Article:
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The April 2019 Convention is more than half a year away, but if you are proposing a panel that may dictate whether you can attend or not, the convention ghost makes a visit this week. Panel proposals are due September 17. Online submissions make it easy to submit your plans.  But successful submissions still depend on the critical eyes of your peers.

Panel submissions are an open invitation to join the party, and an academic directive to share that invitation with others. Knowledge means nothing if you don’t share it, and to get with this program, you have to get in the program. One thing that many members don’t know is that it is possible to submit a panel idea before identifying all of your panelists. In this case the idea needs to carry the full potential of the proposal, but once accepted, allows you to openly seek academic peers who have expertise for the topic, and BEA has social media to help.

As always, superior content is key. Reviewers are looking for cutting edge ideas that will make your panel relevant. Your idea will be successful if your panelists introduce state-of-the-art teaching pedagogy, knowledge-enhancing research revelations, unique production techniques, and fresh ideas for using technology to push the envelope on audio, video and graphic creativity. A catchy title that captures the unique essence of your panel can seal the deal. Thinking outside of the BEA membership box is a big plus. Resist the temptation to let your personal hang ups keep you from calling someone you don’t know, then don’t let them hang up until they hear your pitch. Remember that if you convince two non-members to participate, and if they sign on as members, your membership for the coming year is free.

With that many clichés in just a couple of paragraphs, you probably hope that I’m finished suggesting ideas for your panels. But there’s one more essential component. When you get into the panel submission site, you will encounter questions about diversity and inclusion. These questions are not meant to be a subtle hint to expand the cultural scope of your considerations about panelists and content. Instead, they are a direct “ask” for you to help BEA become a leader in communicating the importance of diversity and inclusion.

In my opinion, we are well past the era when it is necessary to dance around this subject with carefully crafted language that “implies” the importance of inclusivity. At the same time, though, this is not a rule, and there are no quotas. Instead, it is a call for action to affirm a dedicated, proactive effort to seek, find, and involve scholars, teachers, and creators who represent the diversity of our society, values, and academic expertise.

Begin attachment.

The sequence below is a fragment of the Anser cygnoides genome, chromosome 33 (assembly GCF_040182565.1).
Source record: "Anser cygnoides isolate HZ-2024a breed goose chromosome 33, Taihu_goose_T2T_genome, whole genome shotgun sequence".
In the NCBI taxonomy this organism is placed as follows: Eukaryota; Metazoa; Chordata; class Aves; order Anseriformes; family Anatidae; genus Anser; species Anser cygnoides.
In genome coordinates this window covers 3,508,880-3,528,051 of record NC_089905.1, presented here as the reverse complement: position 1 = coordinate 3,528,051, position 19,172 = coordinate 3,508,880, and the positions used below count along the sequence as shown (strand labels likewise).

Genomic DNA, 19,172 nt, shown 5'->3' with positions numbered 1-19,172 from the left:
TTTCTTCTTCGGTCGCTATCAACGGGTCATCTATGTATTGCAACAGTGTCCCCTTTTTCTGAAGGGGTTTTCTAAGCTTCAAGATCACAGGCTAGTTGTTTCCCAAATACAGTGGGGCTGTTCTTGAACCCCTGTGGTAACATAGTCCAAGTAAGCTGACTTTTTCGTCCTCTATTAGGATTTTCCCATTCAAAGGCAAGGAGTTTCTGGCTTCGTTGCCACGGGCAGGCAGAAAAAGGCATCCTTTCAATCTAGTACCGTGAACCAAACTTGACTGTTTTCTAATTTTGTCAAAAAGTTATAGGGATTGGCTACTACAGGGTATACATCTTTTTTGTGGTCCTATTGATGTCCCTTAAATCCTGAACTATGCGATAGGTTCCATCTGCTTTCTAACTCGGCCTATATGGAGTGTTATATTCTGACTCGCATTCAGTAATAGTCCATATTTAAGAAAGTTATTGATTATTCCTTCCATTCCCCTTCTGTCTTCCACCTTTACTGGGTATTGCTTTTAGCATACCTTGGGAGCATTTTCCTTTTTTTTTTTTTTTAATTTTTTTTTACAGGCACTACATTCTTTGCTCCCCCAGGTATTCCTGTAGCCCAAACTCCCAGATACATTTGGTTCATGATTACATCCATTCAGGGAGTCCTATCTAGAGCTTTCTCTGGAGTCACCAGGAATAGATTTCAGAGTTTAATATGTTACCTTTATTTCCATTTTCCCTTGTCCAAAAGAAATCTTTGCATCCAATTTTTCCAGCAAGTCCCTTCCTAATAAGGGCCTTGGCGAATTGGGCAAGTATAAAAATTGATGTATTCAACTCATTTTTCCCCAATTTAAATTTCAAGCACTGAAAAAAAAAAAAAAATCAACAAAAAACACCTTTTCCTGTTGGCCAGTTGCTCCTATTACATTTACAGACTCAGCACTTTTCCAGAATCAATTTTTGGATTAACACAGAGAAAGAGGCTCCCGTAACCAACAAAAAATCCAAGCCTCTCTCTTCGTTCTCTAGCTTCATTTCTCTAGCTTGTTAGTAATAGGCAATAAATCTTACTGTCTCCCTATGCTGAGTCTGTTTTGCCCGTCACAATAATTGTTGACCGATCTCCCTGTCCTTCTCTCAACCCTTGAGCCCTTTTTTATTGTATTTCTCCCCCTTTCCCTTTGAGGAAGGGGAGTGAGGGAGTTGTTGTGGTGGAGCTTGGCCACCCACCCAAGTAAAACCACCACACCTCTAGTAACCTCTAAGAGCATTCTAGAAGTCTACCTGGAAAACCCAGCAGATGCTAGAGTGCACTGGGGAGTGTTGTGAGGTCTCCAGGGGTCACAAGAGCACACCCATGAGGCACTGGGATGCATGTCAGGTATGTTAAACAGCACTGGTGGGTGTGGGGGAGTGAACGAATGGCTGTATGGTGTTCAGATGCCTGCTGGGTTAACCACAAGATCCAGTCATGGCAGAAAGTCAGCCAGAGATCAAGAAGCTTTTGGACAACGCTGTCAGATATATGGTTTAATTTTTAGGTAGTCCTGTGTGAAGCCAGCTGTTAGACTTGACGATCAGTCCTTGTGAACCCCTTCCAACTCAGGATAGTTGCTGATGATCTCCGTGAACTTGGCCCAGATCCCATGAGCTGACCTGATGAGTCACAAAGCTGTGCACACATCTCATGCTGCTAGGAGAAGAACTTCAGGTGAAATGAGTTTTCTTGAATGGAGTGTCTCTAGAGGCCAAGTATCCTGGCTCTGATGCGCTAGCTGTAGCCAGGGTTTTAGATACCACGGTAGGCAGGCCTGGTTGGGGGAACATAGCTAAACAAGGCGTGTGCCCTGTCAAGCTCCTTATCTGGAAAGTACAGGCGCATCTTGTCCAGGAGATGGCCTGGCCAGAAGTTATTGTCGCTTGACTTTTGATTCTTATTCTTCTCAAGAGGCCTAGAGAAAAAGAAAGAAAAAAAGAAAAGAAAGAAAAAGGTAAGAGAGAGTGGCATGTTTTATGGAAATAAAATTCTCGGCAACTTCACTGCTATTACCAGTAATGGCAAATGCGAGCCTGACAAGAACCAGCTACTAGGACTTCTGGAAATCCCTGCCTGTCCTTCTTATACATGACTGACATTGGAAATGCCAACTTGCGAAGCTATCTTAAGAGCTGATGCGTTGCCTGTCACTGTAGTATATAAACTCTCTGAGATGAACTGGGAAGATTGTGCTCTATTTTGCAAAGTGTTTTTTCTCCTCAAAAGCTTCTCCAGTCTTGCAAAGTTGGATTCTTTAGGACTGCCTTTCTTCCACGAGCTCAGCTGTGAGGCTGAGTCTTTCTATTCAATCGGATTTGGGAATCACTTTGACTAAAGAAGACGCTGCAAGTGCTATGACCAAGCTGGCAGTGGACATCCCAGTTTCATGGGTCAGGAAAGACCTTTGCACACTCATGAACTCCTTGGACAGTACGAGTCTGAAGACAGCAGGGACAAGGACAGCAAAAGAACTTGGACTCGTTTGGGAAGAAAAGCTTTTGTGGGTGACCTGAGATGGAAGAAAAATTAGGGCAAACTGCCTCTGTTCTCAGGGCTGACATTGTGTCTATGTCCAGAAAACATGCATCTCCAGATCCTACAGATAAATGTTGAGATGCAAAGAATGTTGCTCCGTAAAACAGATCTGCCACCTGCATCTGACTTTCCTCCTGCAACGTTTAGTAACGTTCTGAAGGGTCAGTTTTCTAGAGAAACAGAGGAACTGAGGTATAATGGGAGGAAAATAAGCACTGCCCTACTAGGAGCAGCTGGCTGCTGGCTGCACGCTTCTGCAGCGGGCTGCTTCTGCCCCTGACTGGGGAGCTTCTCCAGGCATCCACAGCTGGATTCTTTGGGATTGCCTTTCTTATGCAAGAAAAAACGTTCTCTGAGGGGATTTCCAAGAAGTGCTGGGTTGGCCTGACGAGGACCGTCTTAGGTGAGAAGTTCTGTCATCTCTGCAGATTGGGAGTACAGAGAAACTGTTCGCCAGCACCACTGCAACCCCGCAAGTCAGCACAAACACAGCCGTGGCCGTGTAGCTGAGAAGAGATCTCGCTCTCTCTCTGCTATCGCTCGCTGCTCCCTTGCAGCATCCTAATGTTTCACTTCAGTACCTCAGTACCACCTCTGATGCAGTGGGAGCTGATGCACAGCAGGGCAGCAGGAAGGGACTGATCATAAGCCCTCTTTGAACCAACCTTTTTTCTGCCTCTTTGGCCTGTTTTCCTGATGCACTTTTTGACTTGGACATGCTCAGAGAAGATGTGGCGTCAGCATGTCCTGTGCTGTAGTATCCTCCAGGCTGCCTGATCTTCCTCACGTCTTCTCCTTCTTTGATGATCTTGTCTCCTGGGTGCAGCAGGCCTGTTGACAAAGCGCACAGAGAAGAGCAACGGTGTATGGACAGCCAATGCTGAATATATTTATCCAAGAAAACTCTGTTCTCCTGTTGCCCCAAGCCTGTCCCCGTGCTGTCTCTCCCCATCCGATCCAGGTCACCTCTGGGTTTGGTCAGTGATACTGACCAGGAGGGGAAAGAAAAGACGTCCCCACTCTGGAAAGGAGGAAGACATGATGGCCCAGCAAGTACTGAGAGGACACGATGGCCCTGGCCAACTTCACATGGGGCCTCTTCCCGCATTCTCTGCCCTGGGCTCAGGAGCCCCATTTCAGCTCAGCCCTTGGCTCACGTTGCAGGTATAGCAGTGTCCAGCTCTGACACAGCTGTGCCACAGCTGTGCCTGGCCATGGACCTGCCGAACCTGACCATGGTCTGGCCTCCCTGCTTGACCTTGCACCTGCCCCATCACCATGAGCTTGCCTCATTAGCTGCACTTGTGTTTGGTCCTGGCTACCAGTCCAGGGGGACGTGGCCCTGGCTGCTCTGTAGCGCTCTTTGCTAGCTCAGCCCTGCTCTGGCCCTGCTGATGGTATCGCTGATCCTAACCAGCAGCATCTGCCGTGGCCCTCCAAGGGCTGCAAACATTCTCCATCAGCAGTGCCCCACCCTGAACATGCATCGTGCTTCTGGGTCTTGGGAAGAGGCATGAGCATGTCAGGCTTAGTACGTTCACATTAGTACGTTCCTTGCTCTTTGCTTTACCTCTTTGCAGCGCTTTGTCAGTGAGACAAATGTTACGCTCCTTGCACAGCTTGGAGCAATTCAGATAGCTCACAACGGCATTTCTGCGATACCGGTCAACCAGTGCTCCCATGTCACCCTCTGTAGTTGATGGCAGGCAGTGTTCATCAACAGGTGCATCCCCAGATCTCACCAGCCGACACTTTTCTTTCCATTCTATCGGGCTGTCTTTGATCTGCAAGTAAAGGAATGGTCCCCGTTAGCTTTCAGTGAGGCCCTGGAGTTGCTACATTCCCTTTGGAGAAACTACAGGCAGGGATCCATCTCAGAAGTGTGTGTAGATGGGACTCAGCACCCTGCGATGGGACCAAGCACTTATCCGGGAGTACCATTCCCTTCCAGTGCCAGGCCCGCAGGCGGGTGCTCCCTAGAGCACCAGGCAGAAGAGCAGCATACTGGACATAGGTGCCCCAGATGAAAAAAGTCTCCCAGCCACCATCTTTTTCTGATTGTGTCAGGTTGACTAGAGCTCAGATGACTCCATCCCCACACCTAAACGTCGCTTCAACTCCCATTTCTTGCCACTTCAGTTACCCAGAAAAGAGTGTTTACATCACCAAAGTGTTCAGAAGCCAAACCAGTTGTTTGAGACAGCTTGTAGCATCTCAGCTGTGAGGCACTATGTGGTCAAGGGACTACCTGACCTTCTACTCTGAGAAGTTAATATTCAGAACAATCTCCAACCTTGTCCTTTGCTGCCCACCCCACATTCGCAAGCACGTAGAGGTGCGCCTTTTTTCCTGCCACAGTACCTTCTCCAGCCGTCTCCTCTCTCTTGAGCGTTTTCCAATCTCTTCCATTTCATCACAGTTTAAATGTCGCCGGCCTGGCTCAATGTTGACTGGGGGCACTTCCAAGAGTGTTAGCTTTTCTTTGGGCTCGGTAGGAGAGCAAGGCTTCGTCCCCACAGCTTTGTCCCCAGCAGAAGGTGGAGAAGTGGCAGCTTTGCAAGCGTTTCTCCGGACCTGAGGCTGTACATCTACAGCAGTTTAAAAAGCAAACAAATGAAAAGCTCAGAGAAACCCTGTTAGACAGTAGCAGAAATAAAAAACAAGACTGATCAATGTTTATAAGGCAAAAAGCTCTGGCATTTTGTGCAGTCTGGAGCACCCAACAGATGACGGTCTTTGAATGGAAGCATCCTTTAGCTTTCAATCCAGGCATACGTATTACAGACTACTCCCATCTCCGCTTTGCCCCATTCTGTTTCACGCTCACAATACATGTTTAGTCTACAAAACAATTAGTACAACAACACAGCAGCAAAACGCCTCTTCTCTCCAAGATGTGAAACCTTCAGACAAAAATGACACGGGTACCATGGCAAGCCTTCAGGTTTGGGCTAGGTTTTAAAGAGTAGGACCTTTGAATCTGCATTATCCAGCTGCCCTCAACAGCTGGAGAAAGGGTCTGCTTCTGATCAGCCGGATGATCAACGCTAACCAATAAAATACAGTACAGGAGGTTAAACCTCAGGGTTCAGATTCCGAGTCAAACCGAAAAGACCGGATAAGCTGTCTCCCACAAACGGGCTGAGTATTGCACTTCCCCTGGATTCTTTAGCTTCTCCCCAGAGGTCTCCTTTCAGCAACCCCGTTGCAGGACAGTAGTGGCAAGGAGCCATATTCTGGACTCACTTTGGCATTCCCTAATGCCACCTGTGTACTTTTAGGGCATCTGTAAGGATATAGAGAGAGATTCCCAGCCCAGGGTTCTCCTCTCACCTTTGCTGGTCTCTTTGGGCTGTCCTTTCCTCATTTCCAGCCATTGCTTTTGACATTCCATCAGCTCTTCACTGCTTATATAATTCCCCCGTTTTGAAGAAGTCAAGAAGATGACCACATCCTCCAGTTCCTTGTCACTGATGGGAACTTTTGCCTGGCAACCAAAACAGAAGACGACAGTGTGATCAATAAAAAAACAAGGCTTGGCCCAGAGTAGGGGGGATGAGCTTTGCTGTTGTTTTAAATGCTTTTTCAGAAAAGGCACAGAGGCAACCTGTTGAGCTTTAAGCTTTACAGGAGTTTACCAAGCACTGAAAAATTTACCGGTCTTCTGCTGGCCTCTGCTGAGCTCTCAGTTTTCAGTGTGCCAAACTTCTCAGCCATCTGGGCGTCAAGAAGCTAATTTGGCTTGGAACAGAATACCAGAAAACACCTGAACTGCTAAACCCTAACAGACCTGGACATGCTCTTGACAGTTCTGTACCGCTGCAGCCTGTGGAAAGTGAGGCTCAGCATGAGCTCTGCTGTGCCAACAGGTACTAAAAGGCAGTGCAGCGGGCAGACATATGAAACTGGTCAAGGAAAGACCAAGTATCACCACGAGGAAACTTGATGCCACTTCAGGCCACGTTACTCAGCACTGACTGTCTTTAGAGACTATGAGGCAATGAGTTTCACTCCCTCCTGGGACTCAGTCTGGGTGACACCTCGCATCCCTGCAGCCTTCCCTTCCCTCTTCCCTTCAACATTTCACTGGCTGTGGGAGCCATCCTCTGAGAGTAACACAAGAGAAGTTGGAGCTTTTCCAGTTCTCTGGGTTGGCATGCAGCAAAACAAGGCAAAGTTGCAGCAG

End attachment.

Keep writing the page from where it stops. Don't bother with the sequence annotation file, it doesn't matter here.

Perhaps most important is a direct attempt to find panelists and topics representing inclusive populations. BEA is an organization founded on the impact of audio and visual programming. There is no better way to represent our commitment to inclusivity than to ensure that the blended, on-stage personality of BEA clearly represents the widely diverse voices, faces and cultures associated with race, gender, national origin, religion, and LGBTIQ communities. It’s an organizational philosophy, but individual commitment has to inspire personal action.

There are many ways you can approach this sometimes-delicate, but always relevant effort. First and foremost, look around you. Which members of your faculty can add dimensions of diversity to BEA programming? Do you have current or former graduate students with diverse perspectives? Have you met or heard someone at another conference who can improve BEA through sharing who they are and what they know? Hint: The extensive AEJMC, ICA, NCA, IAMCR, SPJ and NAB programs (as well as others) have numerous lists of new and existing faculty at member institutions. These are just some of many potential resources available, and don’t forget to take a look at former BEA programs for names of graduate students who have gone on to academic careers. The list of your potential sources could even include BEA’s entire international community.

Have you seen or heard broadcast or online programming related to inclusion that can lead you to producers who are potential speakers? You certainly have a network of fellow scholars and faculty. Contact them and ask them to help contribute information for your search. Your BEA division chair has a network. The BEA Board of Directors includes members with decades of experience and thousands of connections in academia and the profession. Diversity and Inclusion committee members, including chair Kim Zarkin, likely can connect you with individuals who can contribute.

So please consider this a call to action. Seek and find the diversity that we need to become an even greater organization. Look in, and beyond the offices down your hall. Use BEA resources to seek panelists for specific topics, and let others know that diversity and inclusion are important factors to make the topic of your panel idea whole. If the ideas above don’t help, give Google or Siri a chance to help.  They like to show off, and they have more connections than all of us.